Time to push federal government to get rid of dangerous chemicals (backgrounder)

Backgrounder to August 17, 2006 Action Alert

Aug 17 2006

Time to push federal government to get rid of dangerous chemicals A huge backlog of unregulated chemicals remains in commerce in Canada. Over 23,000 substances in commercial use have been the subject of scrutiny for the past seven years through a process known as categorization under the Canadian Environmental Protection Act (CEPA). Categorization simply identified substances of greatest concern; the government has neither evaluated them fully for toxicity, nor has it proceeded to the stage of regulating them. An estimated 4000 substances have been identified as meeting several very specific criteria; specifically, they are considered likely to be:

  • persistent (don’t break down in the environment); or
  • bioaccumulative (continually concentrate to higher levels in the environment); and
  • inherently toxic (associated with one, and often several, serious health impacts).
  • The list will also identify those chemicals likely to pose the greatest risk for human exposure.

Of the roughly 4000 substances, a shorter list of perhaps 400 substances meet all of the “P, B and iT” criteria (persistent, bioaccumulative and inherently toxic) and are in need of immediate regulatory action, including strategies ranging from phase-out to a full ban.  Given the heavy industry lobby to ensure that little regulatory action is taken on these substances, ENGOs need to continue raising the following issues (as they have throughout the categorization process). No clear plan in sight: We are alarmed that after seven years the government is refusing to include a clear plan of action on these substances, to accompany the categorization results in September. Considerable momentum has been generated by the categorization effort. Canada is the first country to undertake an effort of this magnitude.  But the momentum will be lost without a clear commitment to act on the worst substances. The government’s proposals for action announced this summer are deeply disappointing. Canadians would reasonably expect that the rest of the Canadian Environmental Protection Act would now come into play. Instead of swiftly regulating the “worst of the worst,” that is, about 400 of the most highly toxic chemicals, the plan is for “early preventative management” that focuses on industry selecting non-regulatory measures, with no guarantee that binding rules for reductions will ever be put in place.  Without clear regulatory obligations on industry, there is concern that categorization will not lead to elimination or significant reduction of toxic substances in Canada. Limitations of categorization:  The categorization process had its limitations, including:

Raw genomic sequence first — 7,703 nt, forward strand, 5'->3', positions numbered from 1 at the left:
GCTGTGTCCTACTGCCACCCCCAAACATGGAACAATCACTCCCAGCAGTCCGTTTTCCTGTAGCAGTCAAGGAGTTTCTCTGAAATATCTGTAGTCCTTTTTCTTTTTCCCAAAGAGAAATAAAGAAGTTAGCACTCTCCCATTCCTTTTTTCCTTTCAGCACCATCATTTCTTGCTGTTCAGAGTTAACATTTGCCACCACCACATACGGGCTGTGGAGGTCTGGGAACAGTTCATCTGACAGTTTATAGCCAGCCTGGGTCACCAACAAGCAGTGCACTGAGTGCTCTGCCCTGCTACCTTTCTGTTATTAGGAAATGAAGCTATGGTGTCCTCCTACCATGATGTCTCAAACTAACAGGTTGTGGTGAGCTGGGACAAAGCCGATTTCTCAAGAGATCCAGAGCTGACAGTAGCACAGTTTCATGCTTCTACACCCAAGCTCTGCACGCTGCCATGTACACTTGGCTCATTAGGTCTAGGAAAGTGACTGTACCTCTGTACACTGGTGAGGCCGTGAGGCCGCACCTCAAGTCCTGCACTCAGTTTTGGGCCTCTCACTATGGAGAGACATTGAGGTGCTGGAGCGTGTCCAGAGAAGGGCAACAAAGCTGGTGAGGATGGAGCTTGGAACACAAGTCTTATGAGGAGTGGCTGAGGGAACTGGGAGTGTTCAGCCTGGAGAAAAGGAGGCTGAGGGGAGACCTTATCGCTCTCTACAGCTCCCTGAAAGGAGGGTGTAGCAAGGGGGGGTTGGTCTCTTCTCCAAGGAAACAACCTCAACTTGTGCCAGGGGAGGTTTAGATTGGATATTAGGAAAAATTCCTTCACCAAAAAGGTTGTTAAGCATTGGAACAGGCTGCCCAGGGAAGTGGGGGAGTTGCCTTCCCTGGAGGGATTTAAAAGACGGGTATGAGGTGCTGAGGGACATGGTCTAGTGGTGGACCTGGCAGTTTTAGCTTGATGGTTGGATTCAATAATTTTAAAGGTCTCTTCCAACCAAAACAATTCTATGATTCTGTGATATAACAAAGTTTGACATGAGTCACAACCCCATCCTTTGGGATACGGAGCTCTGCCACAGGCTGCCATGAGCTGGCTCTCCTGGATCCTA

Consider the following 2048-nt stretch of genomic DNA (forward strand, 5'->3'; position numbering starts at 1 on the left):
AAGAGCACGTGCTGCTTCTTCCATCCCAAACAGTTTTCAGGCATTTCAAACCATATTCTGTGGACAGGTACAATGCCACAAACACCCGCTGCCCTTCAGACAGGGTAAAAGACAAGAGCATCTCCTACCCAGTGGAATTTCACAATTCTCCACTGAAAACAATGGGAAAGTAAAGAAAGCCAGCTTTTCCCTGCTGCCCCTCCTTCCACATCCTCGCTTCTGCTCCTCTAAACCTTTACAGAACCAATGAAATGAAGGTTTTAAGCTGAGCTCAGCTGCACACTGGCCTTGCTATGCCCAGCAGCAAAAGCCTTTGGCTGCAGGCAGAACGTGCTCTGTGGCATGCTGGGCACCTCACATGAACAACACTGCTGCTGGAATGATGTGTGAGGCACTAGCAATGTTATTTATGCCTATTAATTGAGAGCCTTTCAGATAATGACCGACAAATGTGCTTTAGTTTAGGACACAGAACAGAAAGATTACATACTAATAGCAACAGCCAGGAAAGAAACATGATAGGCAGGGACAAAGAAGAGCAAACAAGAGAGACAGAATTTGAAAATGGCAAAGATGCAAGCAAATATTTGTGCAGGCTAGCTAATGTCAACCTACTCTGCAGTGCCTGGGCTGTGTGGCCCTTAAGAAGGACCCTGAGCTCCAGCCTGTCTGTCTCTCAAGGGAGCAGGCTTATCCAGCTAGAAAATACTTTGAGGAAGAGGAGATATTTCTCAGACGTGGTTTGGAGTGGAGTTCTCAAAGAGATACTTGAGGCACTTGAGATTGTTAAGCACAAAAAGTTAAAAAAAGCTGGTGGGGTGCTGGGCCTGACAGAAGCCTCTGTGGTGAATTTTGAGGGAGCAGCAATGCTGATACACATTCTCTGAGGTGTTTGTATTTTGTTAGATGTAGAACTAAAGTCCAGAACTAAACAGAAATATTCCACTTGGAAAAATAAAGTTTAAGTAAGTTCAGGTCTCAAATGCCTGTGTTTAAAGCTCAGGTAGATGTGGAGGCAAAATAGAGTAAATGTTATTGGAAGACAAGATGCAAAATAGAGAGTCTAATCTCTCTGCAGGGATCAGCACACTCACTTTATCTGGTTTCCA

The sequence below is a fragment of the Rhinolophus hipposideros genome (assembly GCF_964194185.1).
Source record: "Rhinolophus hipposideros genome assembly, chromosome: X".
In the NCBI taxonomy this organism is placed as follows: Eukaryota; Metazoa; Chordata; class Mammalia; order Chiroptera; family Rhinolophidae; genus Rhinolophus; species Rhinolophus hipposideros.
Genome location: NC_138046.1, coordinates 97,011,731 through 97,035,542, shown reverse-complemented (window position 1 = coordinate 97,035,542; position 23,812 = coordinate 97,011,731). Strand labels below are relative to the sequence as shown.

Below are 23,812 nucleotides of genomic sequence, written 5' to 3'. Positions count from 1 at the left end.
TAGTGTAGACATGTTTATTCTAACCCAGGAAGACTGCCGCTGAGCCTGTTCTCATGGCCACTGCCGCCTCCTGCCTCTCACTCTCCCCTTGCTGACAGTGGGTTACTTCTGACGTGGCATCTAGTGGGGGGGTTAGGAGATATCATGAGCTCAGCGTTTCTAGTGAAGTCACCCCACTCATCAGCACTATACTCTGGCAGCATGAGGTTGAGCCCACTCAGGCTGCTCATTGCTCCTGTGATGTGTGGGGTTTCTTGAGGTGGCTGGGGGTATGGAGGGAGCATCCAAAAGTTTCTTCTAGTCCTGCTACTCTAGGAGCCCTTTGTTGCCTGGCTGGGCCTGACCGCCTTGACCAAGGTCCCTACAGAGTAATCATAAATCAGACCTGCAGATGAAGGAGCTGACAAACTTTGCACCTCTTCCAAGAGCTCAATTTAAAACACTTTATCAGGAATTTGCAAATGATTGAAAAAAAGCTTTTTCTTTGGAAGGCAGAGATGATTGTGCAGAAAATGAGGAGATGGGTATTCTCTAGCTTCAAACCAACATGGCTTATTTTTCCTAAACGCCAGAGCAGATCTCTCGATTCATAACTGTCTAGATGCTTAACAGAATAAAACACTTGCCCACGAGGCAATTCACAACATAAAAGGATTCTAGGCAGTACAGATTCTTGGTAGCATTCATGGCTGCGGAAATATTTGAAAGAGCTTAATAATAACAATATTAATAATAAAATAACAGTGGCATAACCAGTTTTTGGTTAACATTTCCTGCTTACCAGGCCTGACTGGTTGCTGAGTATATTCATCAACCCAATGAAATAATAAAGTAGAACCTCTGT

• Decisions by government were made based only on available data.
  • No new toxicity data were generated to assist in making categorization decisions.
  • The categorization criteria were very specific and did not include full consideration of the effects on children’s health of exposure; nor consideration of endocrine disruption.
  • No consideration was given to the persistence or bioaccumulation or inherent toxicity of the by-products of the substances.
  • Volume data used to determine which substances had the greatest potential for exposure were based on data collected 20 years ago.

Despite these limitations, Canada has identified 4000 substances that may be considered toxic under CEPA.  Canada’s policy to virtually eliminate persistent, bioaccumulate toxic substances and its commitment to pollution prevention and the precautionary principle should be followed, now that categorization is complete.    For more information, contact: Fe de Leon, ResearcherPhone 416-960-2284, ext. 223E-mail : deleonf@lao.on.ca